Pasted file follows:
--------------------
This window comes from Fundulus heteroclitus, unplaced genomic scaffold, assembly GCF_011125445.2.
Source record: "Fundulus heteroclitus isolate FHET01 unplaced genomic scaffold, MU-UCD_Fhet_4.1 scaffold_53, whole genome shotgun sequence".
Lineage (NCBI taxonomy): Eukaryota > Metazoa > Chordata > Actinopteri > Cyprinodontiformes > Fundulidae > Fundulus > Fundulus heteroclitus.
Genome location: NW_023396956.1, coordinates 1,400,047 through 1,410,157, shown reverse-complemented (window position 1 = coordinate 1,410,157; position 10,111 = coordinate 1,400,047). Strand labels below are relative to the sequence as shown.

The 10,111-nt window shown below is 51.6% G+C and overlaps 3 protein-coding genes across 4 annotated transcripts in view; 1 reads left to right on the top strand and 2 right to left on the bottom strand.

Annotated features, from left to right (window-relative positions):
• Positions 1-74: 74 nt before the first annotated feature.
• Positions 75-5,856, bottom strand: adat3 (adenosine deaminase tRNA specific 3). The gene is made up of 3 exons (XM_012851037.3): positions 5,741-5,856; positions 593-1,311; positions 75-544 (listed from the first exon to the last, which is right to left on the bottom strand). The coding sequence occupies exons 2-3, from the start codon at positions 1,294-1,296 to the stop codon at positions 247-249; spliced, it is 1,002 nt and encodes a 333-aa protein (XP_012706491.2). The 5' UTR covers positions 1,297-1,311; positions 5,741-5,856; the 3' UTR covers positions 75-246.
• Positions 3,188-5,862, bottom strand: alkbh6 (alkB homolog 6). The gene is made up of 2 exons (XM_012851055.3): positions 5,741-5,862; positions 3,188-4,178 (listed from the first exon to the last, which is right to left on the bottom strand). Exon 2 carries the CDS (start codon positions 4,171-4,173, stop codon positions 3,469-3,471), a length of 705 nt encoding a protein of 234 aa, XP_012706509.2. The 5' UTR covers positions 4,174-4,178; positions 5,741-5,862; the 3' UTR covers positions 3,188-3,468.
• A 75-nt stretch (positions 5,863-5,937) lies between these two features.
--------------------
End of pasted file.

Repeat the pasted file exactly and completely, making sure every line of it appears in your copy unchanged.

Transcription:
This window comes from Fundulus heteroclitus, unplaced genomic scaffold, assembly GCF_011125445.2.
Source record: "Fundulus heteroclitus isolate FHET01 unplaced genomic scaffold, MU-UCD_Fhet_4.1 scaffold_53, whole genome shotgun sequence".
Lineage (NCBI taxonomy): Eukaryota > Metazoa > Chordata > Actinopteri > Cyprinodontiformes > Fundulidae > Fundulus > Fundulus heteroclitus.
Genome location: NW_023396956.1, coordinates 1,400,047 through 1,410,157, shown reverse-complemented (window position 1 = coordinate 1,410,157; position 10,111 = coordinate 1,400,047). Strand labels below are relative to the sequence as shown.

The 10,111-nt window shown below is 51.6% G+C and overlaps 3 protein-coding genes across 4 annotated transcripts in view; 1 reads left to right on the top strand and 2 right to left on the bottom strand.

Annotated features, from left to right (window-relative positions):
• Positions 1-74: 74 nt before the first annotated feature.
• Positions 75-5,856, bottom strand: adat3 (adenosine deaminase tRNA specific 3). The gene is made up of 3 exons (XM_012851037.3): positions 5,741-5,856; positions 593-1,311; positions 75-544 (listed from the first exon to the last, which is right to left on the bottom strand). The coding sequence occupies exons 2-3, from the start codon at positions 1,294-1,296 to the stop codon at positions 247-249; spliced, it is 1,002 nt and encodes a 333-aa protein (XP_012706491.2). The 5' UTR covers positions 1,297-1,311; positions 5,741-5,856; the 3' UTR covers positions 75-246.
• Positions 3,188-5,862, bottom strand: alkbh6 (alkB homolog 6). The gene is made up of 2 exons (XM_012851055.3): positions 5,741-5,862; positions 3,188-4,178 (listed from the first exon to the last, which is right to left on the bottom strand). Exon 2 carries the CDS (start codon positions 4,171-4,173, stop codon positions 3,469-3,471), a length of 705 nt encoding a protein of 234 aa, XP_012706509.2. The 5' UTR covers positions 4,174-4,178; positions 5,741-5,862; the 3' UTR covers positions 3,188-3,468.
• A 75-nt stretch (positions 5,863-5,937) lies between these two features.